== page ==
One common starting point for eating disorder therapy is to consider what we’re actually afraid of. In my first round of it, two years ago, we unpacked a lot of my internalised fatphobia and my fear of taking eating to its extremes, which is an offshoot of my anxiety: it’s pretty common to consider the logical, if unlikely, extremes in any scenario. But I only got six sessions, and we didn’t have time to dive any deeper.

This time, I get a whole eight.

The thing that scares me about food is that I enjoy it. Enjoying things, I have learned, is scary and dangerous and often has real and terrible consequences. Having lived with abusers during a few critical formative periods, I learned and internalised that nothing good is without cost and that the more pleasant the calm is before the storm, the more devastating the storm will be. Best not to let my guard down, enjoy anything too much, or trust my senses to tell me when something is safe or nice.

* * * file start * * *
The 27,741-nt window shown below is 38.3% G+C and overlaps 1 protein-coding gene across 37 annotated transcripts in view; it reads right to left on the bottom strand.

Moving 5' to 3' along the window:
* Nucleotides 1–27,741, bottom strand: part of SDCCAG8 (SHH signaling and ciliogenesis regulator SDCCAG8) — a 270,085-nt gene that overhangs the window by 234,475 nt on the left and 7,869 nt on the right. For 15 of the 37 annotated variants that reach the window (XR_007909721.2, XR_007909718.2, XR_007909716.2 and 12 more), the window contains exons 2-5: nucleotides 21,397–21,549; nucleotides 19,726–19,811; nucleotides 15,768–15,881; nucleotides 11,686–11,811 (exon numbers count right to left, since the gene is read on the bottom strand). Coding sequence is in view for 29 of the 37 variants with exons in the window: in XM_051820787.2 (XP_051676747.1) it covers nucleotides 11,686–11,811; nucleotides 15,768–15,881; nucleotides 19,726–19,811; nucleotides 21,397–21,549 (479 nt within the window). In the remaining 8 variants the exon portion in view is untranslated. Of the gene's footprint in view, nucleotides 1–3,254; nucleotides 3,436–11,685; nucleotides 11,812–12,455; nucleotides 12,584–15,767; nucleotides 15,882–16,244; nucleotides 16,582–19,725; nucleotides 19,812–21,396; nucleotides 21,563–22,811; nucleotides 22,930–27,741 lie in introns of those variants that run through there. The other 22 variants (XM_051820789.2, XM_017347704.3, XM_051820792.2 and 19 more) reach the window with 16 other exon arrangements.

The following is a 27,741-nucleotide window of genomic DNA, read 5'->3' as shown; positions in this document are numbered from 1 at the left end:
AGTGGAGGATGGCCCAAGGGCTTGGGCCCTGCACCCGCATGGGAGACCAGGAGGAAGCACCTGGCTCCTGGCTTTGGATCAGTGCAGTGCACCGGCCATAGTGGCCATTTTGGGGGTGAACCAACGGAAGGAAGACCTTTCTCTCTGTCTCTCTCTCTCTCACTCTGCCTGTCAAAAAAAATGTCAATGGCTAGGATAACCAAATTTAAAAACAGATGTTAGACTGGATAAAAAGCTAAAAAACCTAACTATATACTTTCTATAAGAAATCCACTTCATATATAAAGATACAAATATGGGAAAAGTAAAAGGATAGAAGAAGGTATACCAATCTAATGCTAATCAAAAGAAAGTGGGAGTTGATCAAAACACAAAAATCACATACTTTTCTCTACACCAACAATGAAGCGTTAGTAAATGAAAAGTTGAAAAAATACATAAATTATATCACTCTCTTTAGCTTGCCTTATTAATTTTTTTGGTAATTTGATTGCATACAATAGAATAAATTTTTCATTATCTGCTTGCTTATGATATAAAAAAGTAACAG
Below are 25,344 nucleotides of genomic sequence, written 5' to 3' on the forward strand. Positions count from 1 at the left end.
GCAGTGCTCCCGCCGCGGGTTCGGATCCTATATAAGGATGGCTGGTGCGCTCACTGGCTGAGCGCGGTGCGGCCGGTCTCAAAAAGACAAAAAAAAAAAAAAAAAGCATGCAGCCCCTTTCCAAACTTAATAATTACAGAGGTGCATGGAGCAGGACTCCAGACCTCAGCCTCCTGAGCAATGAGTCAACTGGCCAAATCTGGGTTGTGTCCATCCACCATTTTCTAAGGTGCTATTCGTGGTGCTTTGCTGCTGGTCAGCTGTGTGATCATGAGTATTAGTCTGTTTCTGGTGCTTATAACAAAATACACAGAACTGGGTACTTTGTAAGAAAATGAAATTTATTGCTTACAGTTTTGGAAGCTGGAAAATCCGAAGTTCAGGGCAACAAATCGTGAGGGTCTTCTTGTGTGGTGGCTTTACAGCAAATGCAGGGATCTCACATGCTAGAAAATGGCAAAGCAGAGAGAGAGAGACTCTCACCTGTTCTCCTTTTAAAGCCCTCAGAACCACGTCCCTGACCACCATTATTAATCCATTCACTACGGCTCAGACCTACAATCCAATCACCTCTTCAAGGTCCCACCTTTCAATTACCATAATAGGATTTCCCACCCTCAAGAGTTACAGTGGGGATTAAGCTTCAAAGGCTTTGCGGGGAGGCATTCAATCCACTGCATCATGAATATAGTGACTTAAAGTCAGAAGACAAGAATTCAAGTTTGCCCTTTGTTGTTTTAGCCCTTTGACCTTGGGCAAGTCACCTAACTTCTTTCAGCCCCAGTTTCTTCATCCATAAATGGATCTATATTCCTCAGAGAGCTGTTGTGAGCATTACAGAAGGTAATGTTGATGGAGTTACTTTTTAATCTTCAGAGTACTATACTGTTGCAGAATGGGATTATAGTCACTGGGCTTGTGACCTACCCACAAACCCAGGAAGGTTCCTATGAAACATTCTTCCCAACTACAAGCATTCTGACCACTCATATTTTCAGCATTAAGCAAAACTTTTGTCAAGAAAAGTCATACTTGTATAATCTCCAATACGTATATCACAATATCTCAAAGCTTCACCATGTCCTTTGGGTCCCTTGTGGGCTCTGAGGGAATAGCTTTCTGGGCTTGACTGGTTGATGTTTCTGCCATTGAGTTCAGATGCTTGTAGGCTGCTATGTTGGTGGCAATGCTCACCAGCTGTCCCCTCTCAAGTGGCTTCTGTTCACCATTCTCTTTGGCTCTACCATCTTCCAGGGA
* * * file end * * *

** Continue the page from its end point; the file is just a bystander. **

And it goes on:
Then there’s the complicating factor of having learned to wank through being groomed. As well as reinforcing my existing belief that my own sensory pleasures must always come at a cost, it created some really specific associations between the physical act of masturbation and a strong sense of danger. Specifically, fucking myself with an object when nobody is watching feels so wrong that it’s akin to practising a secret handshake on your own,  and fucking myself with fingers is very much the same. If there’s no webcam between my legs, nobody watching my face and nobody talking dirty to me – if there’s no audience to validate my pleasure and benefit from it – it not only feels asymmetrical and disconcerting, but dangerous.

Indulgence has always led to violence in my life.

I am now, of course, free of all the abusers who have made and reinforced that connection, but that doesn’t undo it. It’s wired into my brain like the connection between an object flying at one’s face and one’s inclination to duck. And because I’ve had so much else going on, and so many spectators available to me, I haven’t had time to rewire it.